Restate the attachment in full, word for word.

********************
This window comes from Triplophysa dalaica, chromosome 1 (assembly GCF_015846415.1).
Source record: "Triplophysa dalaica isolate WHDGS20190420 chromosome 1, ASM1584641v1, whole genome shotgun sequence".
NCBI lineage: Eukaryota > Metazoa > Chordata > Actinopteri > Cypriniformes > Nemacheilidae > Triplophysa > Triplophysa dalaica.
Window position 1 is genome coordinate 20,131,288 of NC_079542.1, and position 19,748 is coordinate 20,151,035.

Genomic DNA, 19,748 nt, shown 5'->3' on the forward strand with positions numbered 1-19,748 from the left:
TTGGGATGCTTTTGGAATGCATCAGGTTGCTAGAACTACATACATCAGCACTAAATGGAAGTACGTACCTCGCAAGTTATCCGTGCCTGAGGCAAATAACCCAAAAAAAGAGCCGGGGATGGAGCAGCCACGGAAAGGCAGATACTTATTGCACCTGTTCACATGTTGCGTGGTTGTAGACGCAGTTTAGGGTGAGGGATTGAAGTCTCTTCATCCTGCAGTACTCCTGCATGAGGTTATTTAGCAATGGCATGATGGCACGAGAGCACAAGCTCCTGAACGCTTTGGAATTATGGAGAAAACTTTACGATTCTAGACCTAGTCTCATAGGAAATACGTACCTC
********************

This window comes from Triplophysa dalaica, chromosome 1 (assembly GCF_015846415.1).
Source record: "Triplophysa dalaica isolate WHDGS20190420 chromosome 1, ASM1584641v1, whole genome shotgun sequence".
NCBI lineage: Eukaryota > Metazoa > Chordata > Actinopteri > Cypriniformes > Nemacheilidae > Triplophysa > Triplophysa dalaica.
Window position 1 is genome coordinate 20,131,288 of NC_079542.1, and position 19,748 is coordinate 20,151,035.

Genomic DNA, 19,748 nt, shown 5'->3' on the forward strand with positions numbered 1-19,748 from the left:
TTGGGATGCTTTTGGAATGCATCAGGTTGCTAGAACTACATACATCAGCACTAAATGGAAGTACGTACCTCGCAAGTTATCCGTGCCTGAGGCAAATAACCCAAAAAAAGAGCCGGGGATGGAGCAGCCACGGAAAGGCAGATACTTATTGCACCTGTTCACATGTTGCGTGGTTGTAGACGCAGTTTAGGGTGAGGGATTGAAGTCTCTTCATCCTGCAGTACTCCTGCATGAGGTTATTTAGCAATGGCATGATGGCACGAGAGCACAAGCTCCTGAACGCTTTGGAATTATGGAGAAAACTTTACGATTCTAGACCTAGTCTCATAGGAAATACGTACCTC